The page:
[ Friday, June 03, 2005 ]


Bluetooth Security: Know much about Bluetooth? It's a protocol that allows wireless devices to communicate with each other over a short range (10-100 yards). Some new cars come with Bluetooth capability, so if your cell phone is so wired, your phone and your car can "talk" to each other. This allows you to use the hands-free capabilities of your car to control your phone; without having to physically hook your phone up to your car, you can get in the car with your phone in your pocket, purse or briefcase, activate the car's Bluetooth capabilities (usually a button on the steering wheel), and say, "phone home," and the car will cause your cell phone to call home, using the speakers and hands-free microphone built into the car. It's a pretty amazing technology.

Obviously, like WiFi, using Bluetooth can be risky. As this article in New Scientist shows, the signal between two Bluetooth devices is encrypted, but hackers have figured out a couple of ways to intercept the key. Mainly, this allows the hacker to "hijack" the phone and use it as their own to make calls. Presumably, this would also allow the hacker to eavesdrop on the phone conversation as well, decrypting the encrypted communications between the Bluetooth devices.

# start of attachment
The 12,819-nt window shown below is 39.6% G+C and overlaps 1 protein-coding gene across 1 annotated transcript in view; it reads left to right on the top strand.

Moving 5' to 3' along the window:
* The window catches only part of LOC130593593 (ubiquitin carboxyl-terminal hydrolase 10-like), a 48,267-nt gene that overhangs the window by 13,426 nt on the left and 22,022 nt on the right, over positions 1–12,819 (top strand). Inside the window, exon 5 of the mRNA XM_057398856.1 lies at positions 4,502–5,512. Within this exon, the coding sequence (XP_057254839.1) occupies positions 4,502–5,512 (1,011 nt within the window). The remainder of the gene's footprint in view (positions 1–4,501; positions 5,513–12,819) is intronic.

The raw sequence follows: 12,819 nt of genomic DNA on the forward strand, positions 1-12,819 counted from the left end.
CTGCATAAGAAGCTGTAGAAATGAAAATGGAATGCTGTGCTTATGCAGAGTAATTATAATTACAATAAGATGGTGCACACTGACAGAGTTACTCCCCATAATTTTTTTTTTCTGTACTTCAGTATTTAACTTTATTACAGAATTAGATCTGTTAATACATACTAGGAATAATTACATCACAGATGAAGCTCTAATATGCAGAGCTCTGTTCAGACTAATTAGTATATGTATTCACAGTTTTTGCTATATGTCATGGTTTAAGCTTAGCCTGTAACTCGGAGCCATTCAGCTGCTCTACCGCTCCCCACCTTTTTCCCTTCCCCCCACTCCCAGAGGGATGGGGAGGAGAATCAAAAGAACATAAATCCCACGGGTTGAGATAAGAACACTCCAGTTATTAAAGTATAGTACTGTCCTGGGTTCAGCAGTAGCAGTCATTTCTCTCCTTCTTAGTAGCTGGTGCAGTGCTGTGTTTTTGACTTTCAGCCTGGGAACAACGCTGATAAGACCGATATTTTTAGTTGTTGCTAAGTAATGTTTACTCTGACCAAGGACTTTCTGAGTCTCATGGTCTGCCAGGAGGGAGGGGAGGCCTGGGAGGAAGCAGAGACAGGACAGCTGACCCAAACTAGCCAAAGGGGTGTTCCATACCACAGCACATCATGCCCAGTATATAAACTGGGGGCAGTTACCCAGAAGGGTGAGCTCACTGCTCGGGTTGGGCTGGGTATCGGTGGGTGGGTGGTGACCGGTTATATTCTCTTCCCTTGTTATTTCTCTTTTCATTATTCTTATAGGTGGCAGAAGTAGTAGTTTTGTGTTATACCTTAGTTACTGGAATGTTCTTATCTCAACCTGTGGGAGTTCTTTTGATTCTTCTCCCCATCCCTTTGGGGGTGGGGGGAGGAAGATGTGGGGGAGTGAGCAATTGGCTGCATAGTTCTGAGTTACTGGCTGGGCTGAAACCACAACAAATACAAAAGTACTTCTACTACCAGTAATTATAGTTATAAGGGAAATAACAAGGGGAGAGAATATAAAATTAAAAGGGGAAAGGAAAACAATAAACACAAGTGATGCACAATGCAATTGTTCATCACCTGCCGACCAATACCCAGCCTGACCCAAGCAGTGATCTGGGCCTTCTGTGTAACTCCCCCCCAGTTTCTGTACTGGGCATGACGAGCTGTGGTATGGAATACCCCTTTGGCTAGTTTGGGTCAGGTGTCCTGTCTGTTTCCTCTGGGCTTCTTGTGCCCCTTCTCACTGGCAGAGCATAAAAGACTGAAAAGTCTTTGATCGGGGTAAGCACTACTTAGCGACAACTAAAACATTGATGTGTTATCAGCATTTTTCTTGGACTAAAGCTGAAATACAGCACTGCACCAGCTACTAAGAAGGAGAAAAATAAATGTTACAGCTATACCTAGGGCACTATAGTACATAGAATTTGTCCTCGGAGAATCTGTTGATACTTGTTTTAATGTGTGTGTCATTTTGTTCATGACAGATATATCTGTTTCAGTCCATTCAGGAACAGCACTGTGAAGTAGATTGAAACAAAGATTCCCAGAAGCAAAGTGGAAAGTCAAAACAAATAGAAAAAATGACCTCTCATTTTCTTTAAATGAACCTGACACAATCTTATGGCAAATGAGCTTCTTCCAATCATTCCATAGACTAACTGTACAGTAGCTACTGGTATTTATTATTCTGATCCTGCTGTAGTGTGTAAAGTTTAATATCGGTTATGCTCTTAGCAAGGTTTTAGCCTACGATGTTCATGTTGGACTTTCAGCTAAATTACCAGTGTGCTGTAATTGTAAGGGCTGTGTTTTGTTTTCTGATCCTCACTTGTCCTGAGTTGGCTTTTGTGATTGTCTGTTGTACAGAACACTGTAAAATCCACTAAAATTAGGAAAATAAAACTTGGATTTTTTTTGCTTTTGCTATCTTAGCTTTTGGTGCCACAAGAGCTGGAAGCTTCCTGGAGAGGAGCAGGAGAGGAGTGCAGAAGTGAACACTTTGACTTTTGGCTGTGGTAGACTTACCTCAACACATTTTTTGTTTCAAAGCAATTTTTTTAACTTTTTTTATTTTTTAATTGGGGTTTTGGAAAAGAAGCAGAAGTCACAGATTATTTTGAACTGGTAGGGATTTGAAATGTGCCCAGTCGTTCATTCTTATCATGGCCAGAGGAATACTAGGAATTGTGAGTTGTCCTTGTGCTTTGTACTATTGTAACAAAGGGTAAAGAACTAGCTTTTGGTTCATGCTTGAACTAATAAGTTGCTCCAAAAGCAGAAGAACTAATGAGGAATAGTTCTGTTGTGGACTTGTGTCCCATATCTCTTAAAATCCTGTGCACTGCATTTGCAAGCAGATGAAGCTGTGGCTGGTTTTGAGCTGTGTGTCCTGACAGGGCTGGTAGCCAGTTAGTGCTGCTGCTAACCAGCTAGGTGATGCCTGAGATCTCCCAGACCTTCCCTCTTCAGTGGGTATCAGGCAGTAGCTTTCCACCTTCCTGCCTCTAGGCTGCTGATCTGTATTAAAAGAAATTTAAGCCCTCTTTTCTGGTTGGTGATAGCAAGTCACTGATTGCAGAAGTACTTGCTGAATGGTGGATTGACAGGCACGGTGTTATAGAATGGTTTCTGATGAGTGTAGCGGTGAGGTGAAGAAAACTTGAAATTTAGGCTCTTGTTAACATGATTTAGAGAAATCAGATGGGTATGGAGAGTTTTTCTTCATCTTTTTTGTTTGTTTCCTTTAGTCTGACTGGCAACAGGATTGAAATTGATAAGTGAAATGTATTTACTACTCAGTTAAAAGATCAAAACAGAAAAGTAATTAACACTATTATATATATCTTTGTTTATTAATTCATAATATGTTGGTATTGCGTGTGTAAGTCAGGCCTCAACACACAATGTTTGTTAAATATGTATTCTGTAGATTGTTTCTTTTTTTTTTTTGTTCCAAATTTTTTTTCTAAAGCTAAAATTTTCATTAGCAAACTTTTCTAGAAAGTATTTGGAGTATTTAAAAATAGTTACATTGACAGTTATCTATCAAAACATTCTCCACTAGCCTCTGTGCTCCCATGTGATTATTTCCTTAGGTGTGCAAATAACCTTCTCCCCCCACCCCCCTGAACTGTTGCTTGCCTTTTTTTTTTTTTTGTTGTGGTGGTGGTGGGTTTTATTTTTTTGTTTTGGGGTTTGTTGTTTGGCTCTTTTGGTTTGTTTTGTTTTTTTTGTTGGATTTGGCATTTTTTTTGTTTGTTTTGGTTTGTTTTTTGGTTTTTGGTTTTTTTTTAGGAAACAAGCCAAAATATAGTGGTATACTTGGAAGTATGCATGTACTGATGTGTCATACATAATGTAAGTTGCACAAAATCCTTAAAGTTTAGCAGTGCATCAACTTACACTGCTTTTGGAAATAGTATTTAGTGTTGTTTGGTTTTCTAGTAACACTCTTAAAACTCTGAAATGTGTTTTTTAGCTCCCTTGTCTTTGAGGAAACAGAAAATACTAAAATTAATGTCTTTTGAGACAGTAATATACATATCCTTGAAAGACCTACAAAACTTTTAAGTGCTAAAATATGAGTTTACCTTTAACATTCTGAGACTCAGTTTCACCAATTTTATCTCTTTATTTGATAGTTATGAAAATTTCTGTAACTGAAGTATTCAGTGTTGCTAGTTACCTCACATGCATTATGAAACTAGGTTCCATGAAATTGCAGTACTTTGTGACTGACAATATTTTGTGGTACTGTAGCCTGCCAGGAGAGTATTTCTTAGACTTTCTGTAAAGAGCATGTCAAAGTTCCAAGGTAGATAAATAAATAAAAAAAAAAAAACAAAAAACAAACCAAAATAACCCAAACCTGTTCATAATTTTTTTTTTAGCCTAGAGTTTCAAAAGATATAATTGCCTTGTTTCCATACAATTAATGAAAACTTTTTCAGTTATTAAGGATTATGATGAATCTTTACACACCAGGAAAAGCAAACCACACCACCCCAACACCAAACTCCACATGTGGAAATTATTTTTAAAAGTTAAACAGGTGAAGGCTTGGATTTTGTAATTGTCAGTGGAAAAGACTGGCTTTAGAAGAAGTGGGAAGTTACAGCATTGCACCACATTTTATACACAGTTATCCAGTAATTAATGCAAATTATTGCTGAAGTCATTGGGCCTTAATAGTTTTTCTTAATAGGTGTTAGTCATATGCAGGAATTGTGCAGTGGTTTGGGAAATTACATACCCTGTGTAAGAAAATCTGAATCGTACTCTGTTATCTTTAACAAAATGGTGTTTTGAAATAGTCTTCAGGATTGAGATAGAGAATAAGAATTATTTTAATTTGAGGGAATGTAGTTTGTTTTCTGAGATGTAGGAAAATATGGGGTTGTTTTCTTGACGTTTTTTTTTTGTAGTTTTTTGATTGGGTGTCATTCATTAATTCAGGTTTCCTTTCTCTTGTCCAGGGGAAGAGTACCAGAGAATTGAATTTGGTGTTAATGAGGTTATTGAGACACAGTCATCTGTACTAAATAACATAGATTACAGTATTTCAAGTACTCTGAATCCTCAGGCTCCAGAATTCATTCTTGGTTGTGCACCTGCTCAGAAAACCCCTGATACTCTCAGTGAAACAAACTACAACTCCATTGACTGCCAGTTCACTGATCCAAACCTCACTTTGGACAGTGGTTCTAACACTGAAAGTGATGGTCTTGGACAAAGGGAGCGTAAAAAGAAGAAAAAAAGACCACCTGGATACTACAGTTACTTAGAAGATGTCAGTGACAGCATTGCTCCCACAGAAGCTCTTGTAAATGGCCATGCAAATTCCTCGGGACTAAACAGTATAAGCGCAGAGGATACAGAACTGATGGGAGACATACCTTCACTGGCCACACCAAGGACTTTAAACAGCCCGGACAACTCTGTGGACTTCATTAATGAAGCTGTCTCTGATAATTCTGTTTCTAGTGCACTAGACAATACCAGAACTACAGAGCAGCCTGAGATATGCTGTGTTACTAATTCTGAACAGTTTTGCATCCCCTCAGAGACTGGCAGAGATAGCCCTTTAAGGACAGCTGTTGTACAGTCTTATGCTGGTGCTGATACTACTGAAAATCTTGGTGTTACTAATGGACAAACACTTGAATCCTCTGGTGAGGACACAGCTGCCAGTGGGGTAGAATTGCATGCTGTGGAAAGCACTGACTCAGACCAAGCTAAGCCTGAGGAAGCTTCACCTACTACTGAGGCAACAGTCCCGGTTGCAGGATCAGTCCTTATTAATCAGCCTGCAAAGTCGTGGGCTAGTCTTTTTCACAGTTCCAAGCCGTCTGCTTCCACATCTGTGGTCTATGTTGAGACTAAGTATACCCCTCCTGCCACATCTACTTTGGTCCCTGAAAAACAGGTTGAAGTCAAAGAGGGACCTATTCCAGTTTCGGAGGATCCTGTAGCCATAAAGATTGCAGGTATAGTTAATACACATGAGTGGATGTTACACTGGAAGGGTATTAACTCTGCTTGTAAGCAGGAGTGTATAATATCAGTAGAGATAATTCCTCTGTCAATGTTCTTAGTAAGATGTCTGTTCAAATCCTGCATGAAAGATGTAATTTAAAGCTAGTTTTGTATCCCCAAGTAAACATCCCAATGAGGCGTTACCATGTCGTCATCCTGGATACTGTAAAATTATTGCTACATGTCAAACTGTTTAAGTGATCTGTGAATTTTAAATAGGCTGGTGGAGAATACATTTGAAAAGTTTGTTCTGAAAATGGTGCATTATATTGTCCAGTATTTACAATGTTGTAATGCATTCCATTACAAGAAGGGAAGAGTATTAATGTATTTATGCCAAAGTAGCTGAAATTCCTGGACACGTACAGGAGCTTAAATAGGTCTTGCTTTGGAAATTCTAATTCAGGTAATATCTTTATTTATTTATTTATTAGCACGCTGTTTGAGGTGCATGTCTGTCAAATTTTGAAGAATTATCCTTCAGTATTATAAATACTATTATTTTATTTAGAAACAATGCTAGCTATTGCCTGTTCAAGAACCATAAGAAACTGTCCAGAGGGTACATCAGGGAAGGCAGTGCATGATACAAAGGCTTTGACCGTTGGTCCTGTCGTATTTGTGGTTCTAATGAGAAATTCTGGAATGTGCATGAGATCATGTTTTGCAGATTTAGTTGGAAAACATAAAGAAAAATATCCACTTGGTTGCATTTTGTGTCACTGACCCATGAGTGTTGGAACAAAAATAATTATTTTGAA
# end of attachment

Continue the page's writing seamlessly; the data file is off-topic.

The lesson, of course, is that you need to be careful using any type of wireless devices. At the very least, you need to be knowledgeable of the risks, and avoid situations where the risk of hacking could be great; driving down the interstate at 70 mph and using the bluetooth enabled phone in your car is probably OK, for example. And keep a few things in mind: you will never be able to defeat the best hackers if they are very determined, but you can deter them so they try to find an easier target; most PHI isn't of interest to hackers because it's boring and of little value to them (who wants to know about your gall bladder surgery?), but identifying PHI can be very valuable (especially social security numbers); and in many instances where you are using wireless means to communicate PHI, you don't really need to identify the individual by name or social security number.

Hat tip on the article: Alan Goldberg

Jeff [9:08 AM]

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